|Variety||Growing Time||Description||Where To Buy|
|Diamant||47 days||Extremely early gherkin producer with fantastic disease resistance. Good fresh or pickled.||Buy Seeds|
|Harmonie||47 days||arly European pickler, 3-5″ in length. High resistance to powdery mildew & scab, also resistant to CMV.||Buy Seeds|
|Bush Pickle (B)||48 days||4-5″ cucumbers that grow in compact spaces. Performs surprisingly well in hot climates.||Buy Seeds|
|Excelsior (B)||50 days||4-5″ spined cucumbers, self-fruitful. Resistant to scab, CMV, powdery mildew & more.||Buy Seeds|
|Picklebush (B)||52 days||2-ft vines that produce white-spined 4″ fruit. Productive, tolerant to powdery mildew & CMV.||Buy Seeds|
|Calypso||52 days||3″ bumpy pickling cukes which may require pollination help. Resistant/tolerant to many diseases.||Buy Seeds|
|County Fair (B)||52 days||Tastes great harvested at 2-3″, can be grown longer. Multiple disease resistance. Self-pollinator.||Buy Seeds|
|Double Yield||52 days||Extremely heavy yielder. 1920’s heirloom variety, forms 4-6″ pickling cucumbers.||Buy Seeds|
|Chicago Pickling||55 days||Disease-resistant, fruit can grow up to 7″ but is often harvested earlier.||Buy Seeds|
|Supremo (B)||56 days||3-4″ fruit on a compact vine, heavy producer. Great disease resistance.||Buy Seeds|
|Boston||57 days||One of the oldest available heirlooms (1880) with lots of smooth, green fruit. Very crisp, great for pickling.||Buy Seeds|
|Wautoma||60 days||Developed by the USDA, provides large harvests of 4-5″ picklers. Fantastic disease resistance.||Buy Seeds|
|Variety||Growing Time||Description||Where To Buy|
|Mongkut||40 days||Thai 4″ cucumber with mottled green/white skin and non-bitter thick flesh, very few seeds.||Buy Seeds|
|Salt And Pepper||49 days||White-skinned 3-5″ pickling cucumber with powdery mildew and leaf spot resistance.||Buy Seeds|
|White Wonder||60 days||1893 variety. Pale ivory skin, 6-8″ long and fat. High-yielding even in hot weather.||Buy Seeds|
|Dragon’s Egg||60 days||Cream-colored fruit that are shaped like and about the size of a large egg. Fun to grow.||Buy Seeds|
|Brown Russian||61 days||Brown cucumbers? Sure! 6-8″ fruits, best harvested at 5-7″. Ukranian heirloom.||Buy Seeds|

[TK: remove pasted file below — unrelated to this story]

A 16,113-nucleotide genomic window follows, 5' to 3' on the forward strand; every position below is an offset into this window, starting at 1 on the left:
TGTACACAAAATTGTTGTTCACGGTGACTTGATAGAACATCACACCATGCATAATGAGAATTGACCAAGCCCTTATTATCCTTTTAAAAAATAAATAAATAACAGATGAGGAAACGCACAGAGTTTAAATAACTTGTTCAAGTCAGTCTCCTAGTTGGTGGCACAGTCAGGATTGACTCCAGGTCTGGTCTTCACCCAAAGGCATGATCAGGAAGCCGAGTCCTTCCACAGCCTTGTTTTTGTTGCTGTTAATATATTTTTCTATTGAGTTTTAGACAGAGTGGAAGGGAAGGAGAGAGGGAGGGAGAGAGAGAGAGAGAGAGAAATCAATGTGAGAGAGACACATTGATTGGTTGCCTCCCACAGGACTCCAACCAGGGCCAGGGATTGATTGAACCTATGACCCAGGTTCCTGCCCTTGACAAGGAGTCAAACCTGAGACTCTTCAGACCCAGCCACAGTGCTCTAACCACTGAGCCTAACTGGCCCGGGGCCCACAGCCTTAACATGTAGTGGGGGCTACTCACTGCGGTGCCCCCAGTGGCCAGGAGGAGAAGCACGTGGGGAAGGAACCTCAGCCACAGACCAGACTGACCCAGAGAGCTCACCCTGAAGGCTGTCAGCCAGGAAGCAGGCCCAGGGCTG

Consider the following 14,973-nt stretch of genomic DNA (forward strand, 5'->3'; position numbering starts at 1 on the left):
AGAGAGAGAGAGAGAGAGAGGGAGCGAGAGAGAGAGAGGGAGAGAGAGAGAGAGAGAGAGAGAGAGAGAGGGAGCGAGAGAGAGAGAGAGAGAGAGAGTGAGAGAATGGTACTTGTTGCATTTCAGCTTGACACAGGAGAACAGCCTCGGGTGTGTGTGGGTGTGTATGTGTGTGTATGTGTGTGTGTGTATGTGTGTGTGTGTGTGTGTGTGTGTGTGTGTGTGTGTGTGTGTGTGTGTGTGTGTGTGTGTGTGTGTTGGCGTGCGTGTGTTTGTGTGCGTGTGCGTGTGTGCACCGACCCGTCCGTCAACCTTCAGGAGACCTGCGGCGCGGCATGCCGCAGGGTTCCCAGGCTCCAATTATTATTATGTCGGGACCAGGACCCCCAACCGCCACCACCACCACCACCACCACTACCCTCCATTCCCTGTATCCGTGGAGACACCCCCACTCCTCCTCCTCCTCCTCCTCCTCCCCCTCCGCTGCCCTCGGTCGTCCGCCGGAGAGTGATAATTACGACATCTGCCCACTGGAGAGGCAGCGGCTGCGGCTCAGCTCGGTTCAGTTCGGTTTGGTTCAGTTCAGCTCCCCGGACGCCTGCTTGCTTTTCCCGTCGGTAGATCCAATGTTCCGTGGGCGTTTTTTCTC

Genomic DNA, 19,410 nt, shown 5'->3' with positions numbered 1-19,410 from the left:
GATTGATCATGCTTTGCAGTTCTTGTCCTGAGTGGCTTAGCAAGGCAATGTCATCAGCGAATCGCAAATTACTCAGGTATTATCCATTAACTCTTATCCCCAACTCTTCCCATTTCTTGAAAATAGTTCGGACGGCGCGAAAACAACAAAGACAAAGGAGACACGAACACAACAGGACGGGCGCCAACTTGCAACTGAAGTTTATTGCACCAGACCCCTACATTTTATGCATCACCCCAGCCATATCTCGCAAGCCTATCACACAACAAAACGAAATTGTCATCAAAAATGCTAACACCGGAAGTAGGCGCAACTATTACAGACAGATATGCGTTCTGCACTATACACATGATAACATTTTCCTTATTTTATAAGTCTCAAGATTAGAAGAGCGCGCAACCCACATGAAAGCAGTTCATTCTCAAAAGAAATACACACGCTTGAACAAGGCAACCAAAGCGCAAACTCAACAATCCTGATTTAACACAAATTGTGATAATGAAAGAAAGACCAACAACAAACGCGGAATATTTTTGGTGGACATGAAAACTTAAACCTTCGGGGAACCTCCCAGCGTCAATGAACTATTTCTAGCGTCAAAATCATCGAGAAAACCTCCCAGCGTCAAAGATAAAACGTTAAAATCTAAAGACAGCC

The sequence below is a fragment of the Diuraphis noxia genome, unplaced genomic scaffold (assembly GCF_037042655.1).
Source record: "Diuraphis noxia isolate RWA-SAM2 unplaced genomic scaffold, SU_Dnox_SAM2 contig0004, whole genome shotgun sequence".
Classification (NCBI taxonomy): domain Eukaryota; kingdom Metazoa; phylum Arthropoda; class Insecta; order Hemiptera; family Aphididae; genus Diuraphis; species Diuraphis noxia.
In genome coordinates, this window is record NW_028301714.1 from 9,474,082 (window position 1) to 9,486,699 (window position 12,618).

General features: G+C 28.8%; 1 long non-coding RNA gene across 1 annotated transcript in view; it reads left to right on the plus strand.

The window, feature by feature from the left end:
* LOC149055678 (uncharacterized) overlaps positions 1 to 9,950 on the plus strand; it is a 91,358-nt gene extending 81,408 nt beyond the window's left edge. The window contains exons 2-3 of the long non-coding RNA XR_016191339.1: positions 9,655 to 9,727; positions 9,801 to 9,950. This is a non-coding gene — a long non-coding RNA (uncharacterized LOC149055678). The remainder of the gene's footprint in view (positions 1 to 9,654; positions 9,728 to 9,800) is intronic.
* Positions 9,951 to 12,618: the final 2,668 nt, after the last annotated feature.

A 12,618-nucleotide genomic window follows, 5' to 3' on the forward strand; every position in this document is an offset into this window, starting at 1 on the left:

|Suyo Long||61 days||Chinese long-fruited variety, up to 15″ curved fruit. Does well in hot weather.||Buy Seeds|
|Solly Beiler||62 days||Amish heirloom. Super-productive, makes great thumb-sized pickles but can be grown larger.||Buy Seeds|
|Painted Serpent||63 days||Armenian variety. Light green with dark green stripes, grow immense but should be harvested at 15″ or shorter.||Buy Seeds|
|Lemon||65 days||1894 heirloom, round yellow cucumbers about the size of tennis balls. Prolific. Looks like a lemon!||Buy Seeds|
|Richmond Green Apple||70 days||About the size of a lemon, but colored like a green apple. Sweet and juicy Australian variety.||Buy Seeds|
|Mexican Sour Gherkin||75 days||Sometimes called mouse melon, these look like 1″ mini-watermelons. Slight citrusy taste.||Buy Seeds|
|Gagon||85 days||Good fresh or pickled when harvested in its unripe green state. Turns into a brown or red cucumber as it matures. Melon-like qualities.||Buy Seeds|
An old wives’ tale claims that if you plant your cucumbers before sunrise on the first day of May while wearing your pajamas, no bugs will eat them. But it’s actually a whole lot easier than that, and you don’t have to get your pajamas dirty!
When To Plant Cucumbers
Cucumbers are extremely frost-sensitive, and so you don’t want to plant this crop too early. At the very earliest, plant your seeds at least two weeks after the last possible frost date. The soil should be at least 70 degrees Fahrenheit for seeds to germinate.
Those of us who like to start our plants indoors can use a seedling heat mat set to 70 degrees. Sow seeds 3-4 weeks before you want to transplant your young seedling plants. This should get them off to a great start.
Where To Plant Cucumbers
Cucumbers are a full-sun plant, so no matter where they’re placed, you’ll want at least eight hours of sunlight a day to keep them happy.
Bush cucumbers are quite happy as container plants. When space is limited, these are perfect options.
By comparison, vining cucumbers can take up quite a lot of space, so you’ll need to plan ahead for these. You can also consider training your cucumbers to grow up a trellis to reduce space.
Want to try something unusual? You can grow your cucumbers upside-down using a modified five-gallon bucket or an upside-down tomato plant container. Just be careful to regularly pick your produce so that you don’t put stress on the plant’s roots!
Be sure that there is plenty of airflow around your cucumbers.
These plants can be susceptible to various fungal plant diseases if they’re too tightly packed together. This is especially true if their leaves are regularly wet and don’t dry out quickly. Don’t cram them in too tightly.
How To Plant Cucumbers
Transplanted cucumber plants should be spaced depending on their variety’s requirements. Those grown up a trellis can be spaced about a foot apart, where bush plants prefer about 36″ apart. Vining types that aren’t grown upward should have at least 60″ spacing to enable them to spread.